Thanksgiving is a very important holiday despite retailers’ tendencies to let other special days crowd it out. It reminds us to stop and think about the positive things in our lives. It is a chance to be mindful, give thanks, and re-center our assessments of what has happened during the past year so that we remember the good things.
The Benefits of Gratitude
Being thankful isn’t just something we “should do” based on our grandmothers’ opinions. It is actually shown to have physical, mental, and social benefits. According to the Mayo Clinic, feeling thankful can decrease depression and anxiety as well as lowering the risk of disease and reducing chronic pain. The reason it often takes effort to be thankful, the Clinic says, is because the brain is wired for problem-solving instead of simple appreciation. This tendency must be overridden to gain the benefits of gratitude.
Harvard University’s Harvard Health Publishing mentions a study done by UC Davis that found that after writing about things they were grateful about for 10 weeks, participants exercised more and went to the doctor less than a comparison group that wrote about things that aggravated its members. Also, a study done by a psychologist at the University of Pennsylvania found that writing and personally delivering a letter of gratitude to someone who participants thought of as never having been properly thanked caused a massive increase in participants’ happiness scores – and the effect lasted for a whole month!
Gratitude should be actively practiced on a daily basis to reap its rewards, just like it would be taken daily if it were standard medicine. One idea is to start the day by thinking of someone or something that you’re thankful for. If you think of a person, thank them later for whatever makes you glad they exist.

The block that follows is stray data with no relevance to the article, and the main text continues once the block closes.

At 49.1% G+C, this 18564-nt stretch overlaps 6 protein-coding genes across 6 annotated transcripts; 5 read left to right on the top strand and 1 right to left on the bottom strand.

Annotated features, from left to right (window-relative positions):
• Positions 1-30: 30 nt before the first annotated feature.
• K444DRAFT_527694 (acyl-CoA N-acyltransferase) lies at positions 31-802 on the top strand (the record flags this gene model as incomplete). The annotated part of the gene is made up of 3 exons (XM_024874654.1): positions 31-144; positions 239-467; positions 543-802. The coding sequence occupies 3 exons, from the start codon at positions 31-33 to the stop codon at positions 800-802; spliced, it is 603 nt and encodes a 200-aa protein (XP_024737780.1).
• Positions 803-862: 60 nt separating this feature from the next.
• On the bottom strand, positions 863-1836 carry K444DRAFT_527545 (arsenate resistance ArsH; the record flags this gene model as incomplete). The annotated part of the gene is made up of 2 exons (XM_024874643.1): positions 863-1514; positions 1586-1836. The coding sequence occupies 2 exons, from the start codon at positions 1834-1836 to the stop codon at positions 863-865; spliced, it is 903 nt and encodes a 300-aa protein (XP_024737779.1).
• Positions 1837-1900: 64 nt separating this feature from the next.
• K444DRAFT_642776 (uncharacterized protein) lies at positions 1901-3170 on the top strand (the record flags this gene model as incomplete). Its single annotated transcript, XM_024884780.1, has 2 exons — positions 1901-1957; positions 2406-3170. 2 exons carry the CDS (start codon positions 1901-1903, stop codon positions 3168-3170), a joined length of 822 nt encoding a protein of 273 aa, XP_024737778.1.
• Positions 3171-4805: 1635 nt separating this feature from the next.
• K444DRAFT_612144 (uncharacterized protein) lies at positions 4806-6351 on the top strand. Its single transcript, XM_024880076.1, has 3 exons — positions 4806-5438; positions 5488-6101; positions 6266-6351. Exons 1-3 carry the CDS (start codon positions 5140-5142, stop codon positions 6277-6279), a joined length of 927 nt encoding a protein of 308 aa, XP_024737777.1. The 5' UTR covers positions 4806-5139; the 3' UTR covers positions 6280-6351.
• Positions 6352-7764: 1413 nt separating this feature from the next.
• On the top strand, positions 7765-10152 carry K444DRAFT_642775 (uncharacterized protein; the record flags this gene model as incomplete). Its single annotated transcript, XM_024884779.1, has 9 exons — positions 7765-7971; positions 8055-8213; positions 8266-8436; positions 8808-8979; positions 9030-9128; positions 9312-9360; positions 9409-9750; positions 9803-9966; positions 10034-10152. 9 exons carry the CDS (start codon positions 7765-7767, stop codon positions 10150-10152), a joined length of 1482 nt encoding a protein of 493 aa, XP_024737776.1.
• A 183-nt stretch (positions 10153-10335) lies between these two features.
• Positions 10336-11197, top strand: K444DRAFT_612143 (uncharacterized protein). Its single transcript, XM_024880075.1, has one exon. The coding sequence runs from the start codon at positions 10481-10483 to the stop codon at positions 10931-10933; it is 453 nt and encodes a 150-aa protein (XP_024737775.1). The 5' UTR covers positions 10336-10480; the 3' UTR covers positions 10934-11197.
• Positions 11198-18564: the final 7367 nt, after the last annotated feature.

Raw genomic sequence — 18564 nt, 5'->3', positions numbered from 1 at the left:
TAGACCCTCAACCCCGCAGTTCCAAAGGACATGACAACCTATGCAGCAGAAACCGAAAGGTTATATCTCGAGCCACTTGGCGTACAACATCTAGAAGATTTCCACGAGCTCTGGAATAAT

Biological Changes Brought on by Giving Thanks
Behaviors and mindsets make actual changes to your biology. Being thankful releases oxytocin, which is a hormone that helps people connect on an emotional level. This is sometimes called the “love hormone” because of how it inspires feelings of attachment. The people receiving your gratitude get a hit of oxytocin of their own from knowing you appreciate them.
How to Express Your Gratitude
There are many ways to cultivate and show gratitude. If you want to show thankfulness to a person in your life, Harvard Publishing suggests writing a letter or email. On occasion, write one to yourself, too.
If you don’t have time to write, you can give thanks to a person mentally. Just thinking about them with a thankful mindset will bring some benefits to you.
Count your blessings. Every week, look back on everything that went right and write it into a gratitude journal. It can help to list a certain number of things you’re thankful for, such as three or five. Take notes of how these events made you feel, as well.
To get the most benefit from gratitude, it’s important to practice it all year round, not just during the Thanksgiving season. While a yearly holiday or season can provide temporary benefits, the full effect comes from making it an ongoing habit. Take the time to be grateful on a daily basis. This will ensure that you remember and actively think of the good things and people in your life and keep them from being overlooked as you face the challenges of life.
At Northeast Nebraska Insurance, we want to express our gratitude for our families and our clients. Thank you for letting us serve you and for being a part of our lives. We look forward to being there for you in the coming years!